The economic disruption caused by the COVID-19 pandemic has driven our collective anxiety to record highs. Unemployment is up, the stock market is down, and the future feels more uncertain than ever before. But there is actually more within your control than you might think.
This week, we hosted a panel of personal finance experts who answered questions on how to get your finances back on track as part of our Virtual Speaker Series. Moderated by James Cunningham, emcee extraordinaire as well as the president of Funny Money Inc., a financial literacy program designed for senior high school, college, and university students, we were joined by behavioural finance expert Preet Banerjee; CTV’s The Social’s money expert, Melissa Leong; and financial journalist Bruce Sellery.
Each panelist shared insight into the state of today’s economy, how to build healthy finance habits, and what to prioritize today to build a healthy financial future.
Instinct vs. Healthy Financial Habits
While it may seem like the world is in economic chaos at the moment, Melissa was quick to remind us that history and past economic recesses have shown us that we do recover. And, that these downturns can be used as an opportunity to re-evaluate our relationship with our finances and create new strategies to better prepare ourselves for the short- and long-term.
It’s the long-term planning that is the most difficult for us, Preet added. As a behavioural finance expert, Preet draws on psychology to explain some of the financial habits we have. Humans are hard-wired to think in the short term, he said. Our core instinct is to survive, specifically, to survive another day. It’s this instinct that can often warp our thinking and drive many of our habits.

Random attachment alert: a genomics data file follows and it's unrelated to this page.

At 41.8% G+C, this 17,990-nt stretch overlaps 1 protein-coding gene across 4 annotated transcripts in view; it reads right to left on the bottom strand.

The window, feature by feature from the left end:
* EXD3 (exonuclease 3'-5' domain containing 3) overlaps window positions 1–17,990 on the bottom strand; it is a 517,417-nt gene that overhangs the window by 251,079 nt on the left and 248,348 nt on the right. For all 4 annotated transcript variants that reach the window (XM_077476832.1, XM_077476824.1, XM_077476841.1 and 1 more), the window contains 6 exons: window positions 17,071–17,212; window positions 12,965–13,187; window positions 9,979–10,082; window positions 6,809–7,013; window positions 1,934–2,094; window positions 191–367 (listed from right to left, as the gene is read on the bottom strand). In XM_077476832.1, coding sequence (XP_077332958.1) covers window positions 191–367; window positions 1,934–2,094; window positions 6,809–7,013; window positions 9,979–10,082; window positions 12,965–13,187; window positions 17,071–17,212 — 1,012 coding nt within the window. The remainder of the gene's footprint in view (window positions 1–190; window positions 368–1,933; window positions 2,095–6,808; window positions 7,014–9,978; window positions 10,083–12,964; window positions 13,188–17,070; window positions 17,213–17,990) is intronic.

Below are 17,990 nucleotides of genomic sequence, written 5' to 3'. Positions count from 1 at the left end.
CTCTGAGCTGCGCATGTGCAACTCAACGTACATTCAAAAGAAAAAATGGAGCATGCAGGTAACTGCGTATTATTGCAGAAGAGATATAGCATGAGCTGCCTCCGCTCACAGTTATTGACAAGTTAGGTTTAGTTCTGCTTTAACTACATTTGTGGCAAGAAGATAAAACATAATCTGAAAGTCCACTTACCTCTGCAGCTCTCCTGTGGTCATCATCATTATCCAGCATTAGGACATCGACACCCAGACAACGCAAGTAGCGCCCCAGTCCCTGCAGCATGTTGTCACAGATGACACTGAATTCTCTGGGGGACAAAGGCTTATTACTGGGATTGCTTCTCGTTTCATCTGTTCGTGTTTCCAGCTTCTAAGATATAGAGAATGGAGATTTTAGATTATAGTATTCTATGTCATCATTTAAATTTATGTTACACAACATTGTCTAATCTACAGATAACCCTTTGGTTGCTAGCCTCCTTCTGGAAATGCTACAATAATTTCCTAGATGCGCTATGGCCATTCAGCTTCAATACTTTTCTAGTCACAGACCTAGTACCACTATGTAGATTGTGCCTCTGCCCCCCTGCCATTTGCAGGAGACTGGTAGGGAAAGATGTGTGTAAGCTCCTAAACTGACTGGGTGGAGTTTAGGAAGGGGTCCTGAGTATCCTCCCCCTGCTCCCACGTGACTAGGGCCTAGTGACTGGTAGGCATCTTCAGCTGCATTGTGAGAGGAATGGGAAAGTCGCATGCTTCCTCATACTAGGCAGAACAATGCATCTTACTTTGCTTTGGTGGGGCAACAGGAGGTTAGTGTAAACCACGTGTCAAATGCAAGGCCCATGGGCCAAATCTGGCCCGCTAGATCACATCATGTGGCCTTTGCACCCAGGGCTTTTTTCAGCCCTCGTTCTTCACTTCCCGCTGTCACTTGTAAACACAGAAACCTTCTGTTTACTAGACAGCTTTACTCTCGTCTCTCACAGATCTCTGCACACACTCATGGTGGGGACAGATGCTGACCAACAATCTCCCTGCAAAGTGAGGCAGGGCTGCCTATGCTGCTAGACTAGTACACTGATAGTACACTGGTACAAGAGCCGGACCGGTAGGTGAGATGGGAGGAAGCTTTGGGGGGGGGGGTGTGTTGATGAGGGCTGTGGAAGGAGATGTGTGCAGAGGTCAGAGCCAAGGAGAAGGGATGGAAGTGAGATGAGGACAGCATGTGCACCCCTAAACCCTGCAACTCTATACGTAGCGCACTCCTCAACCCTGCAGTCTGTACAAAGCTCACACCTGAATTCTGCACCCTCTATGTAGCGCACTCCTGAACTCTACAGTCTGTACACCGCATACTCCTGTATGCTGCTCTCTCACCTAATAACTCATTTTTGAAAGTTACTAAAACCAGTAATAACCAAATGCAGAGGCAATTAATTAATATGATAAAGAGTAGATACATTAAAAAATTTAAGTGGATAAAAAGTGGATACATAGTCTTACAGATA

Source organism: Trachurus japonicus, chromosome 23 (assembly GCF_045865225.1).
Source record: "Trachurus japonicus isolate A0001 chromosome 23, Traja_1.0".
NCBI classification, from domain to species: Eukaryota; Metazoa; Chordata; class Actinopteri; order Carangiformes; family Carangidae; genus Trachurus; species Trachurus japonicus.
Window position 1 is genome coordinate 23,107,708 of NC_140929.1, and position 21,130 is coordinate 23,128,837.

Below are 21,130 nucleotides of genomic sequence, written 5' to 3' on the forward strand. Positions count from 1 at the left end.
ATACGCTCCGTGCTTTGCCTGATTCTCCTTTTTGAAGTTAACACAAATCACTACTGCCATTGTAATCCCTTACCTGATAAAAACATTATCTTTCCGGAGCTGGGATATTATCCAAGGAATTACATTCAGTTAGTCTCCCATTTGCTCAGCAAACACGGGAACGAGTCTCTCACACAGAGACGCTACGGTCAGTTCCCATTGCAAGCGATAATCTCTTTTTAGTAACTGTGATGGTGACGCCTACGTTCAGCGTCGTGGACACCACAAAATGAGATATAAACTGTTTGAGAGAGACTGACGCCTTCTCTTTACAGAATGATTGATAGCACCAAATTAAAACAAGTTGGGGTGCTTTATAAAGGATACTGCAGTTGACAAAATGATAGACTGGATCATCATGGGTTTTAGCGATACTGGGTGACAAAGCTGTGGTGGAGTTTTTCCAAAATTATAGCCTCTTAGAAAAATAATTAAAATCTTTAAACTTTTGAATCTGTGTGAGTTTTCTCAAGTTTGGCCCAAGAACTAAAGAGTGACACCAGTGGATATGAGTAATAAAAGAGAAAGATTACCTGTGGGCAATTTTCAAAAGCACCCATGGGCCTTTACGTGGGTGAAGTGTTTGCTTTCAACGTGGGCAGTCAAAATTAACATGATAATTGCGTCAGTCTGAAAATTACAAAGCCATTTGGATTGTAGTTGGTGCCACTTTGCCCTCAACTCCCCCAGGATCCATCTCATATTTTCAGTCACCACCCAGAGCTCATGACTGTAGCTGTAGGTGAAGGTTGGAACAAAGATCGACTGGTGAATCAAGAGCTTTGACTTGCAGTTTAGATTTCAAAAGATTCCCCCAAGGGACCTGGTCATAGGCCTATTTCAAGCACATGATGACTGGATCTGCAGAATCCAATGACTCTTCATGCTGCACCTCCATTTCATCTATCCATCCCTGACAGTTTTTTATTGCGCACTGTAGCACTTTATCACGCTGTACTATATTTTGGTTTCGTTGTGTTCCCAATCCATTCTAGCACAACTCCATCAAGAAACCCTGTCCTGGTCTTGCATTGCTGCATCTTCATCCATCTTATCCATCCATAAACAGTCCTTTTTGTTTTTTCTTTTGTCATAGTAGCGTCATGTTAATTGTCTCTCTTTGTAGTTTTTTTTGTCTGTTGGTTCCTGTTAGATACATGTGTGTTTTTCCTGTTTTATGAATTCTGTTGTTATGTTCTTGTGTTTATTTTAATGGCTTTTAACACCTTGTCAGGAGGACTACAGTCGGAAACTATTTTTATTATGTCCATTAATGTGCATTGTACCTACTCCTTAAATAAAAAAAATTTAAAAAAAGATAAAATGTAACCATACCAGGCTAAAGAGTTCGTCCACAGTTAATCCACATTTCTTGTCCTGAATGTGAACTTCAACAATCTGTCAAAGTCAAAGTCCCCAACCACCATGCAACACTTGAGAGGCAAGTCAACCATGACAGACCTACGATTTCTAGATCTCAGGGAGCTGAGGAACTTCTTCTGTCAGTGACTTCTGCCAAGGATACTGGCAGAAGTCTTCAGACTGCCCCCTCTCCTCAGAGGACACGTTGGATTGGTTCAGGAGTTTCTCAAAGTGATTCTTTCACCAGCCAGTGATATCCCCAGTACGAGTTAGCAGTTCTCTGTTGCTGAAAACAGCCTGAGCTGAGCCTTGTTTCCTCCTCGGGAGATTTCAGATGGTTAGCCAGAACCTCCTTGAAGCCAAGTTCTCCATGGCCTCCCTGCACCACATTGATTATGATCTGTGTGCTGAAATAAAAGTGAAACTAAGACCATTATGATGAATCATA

Sellery provided us with a five-step action plan to help us determine our goals and put a lens to the long-term.
- Lay the foundation (resources available to you).
- Determine what you want (buy a house, maintain relationships, retirement, etc.).
- Develop the plan.
- Take action.
- Stay engaged (build the habits now to make you successful later).
What can give us comfort in our long-term planning is remembering that our financial plan is a living, breathing thing. It needs to be flexible because life happens. This flexibility affords our plan to grow with us and our changing priorities and life circumstances.
In times of crisis, Preet said, it’s important to also create short term plans that take into account any short-term changes we’re experiencing. For example, many of us are seeing a loss of income right now. Adding a short-term plan to take into account those losses and use it as a tool eliminate costs, list any new resources, etc., can help mitigate anxiety and give us a sense of control in the situation.
The Financial Priority Pyramid
During this virtual presentation, several attendees had question about investing and whether or not they should be taking the time to make new investments now when the stock market is low.
Bruce said when in crisis, many people can get overwhelmed with the financial choices in front of them. To help streamline their thinking and decision making he shared his financial priority pyramid, which lays out the best way to approach your money and take control of your finances.
- At the base level is cash flow. First determine if you are earning more than you’re spending.
- Debt elimination. Are you carrying credit card debt? Put your money towards paying this off first.
- Savings. Are you able to regularly contribute to a savings plan?